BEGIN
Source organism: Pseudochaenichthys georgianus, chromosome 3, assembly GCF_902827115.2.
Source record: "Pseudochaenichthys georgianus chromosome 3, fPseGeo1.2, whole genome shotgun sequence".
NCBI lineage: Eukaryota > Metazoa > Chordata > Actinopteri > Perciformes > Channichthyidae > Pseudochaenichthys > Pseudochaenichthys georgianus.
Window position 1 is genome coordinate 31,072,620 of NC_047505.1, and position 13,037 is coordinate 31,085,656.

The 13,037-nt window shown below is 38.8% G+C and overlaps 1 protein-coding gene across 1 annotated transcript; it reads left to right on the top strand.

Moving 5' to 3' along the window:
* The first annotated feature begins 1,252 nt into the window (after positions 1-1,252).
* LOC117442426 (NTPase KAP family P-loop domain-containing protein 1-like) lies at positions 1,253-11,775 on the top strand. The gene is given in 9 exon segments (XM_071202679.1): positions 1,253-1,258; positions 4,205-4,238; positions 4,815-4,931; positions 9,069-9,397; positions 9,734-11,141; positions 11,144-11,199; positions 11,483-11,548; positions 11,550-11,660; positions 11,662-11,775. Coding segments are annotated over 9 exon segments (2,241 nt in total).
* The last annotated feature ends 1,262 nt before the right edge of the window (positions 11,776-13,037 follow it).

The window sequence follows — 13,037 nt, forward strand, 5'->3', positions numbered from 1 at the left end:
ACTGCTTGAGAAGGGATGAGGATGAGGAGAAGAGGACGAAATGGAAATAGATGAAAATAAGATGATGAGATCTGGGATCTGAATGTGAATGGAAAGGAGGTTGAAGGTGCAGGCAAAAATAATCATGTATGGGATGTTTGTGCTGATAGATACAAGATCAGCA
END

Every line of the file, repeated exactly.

Source organism: Pseudochaenichthys georgianus, chromosome 3, assembly GCF_902827115.2.
Source record: "Pseudochaenichthys georgianus chromosome 3, fPseGeo1.2, whole genome shotgun sequence".
NCBI lineage: Eukaryota > Metazoa > Chordata > Actinopteri > Perciformes > Channichthyidae > Pseudochaenichthys > Pseudochaenichthys georgianus.
Window position 1 is genome coordinate 31,072,620 of NC_047505.1, and position 13,037 is coordinate 31,085,656.

The 13,037-nt window shown below is 38.8% G+C and overlaps 1 protein-coding gene across 1 annotated transcript; it reads left to right on the top strand.

Moving 5' to 3' along the window:
* The first annotated feature begins 1,252 nt into the window (after positions 1-1,252).
* LOC117442426 (NTPase KAP family P-loop domain-containing protein 1-like) lies at positions 1,253-11,775 on the top strand. The gene is given in 9 exon segments (XM_071202679.1): positions 1,253-1,258; positions 4,205-4,238; positions 4,815-4,931; positions 9,069-9,397; positions 9,734-11,141; positions 11,144-11,199; positions 11,483-11,548; positions 11,550-11,660; positions 11,662-11,775. Coding segments are annotated over 9 exon segments (2,241 nt in total).
* The last annotated feature ends 1,262 nt before the right edge of the window (positions 11,776-13,037 follow it).

The window sequence follows — 13,037 nt, forward strand, 5'->3', positions numbered from 1 at the left end:
ACTGCTTGAGAAGGGATGAGGATGAGGAGAAGAGGACGAAATGGAAATAGATGAAAATAAGATGATGAGATCTGGGATCTGAATGTGAATGGAAAGGAGGTTGAAGGTGCAGGCAAAAATAATCATGTATGGGATGTTTGTGCTGATAGATACAAGATCAGCA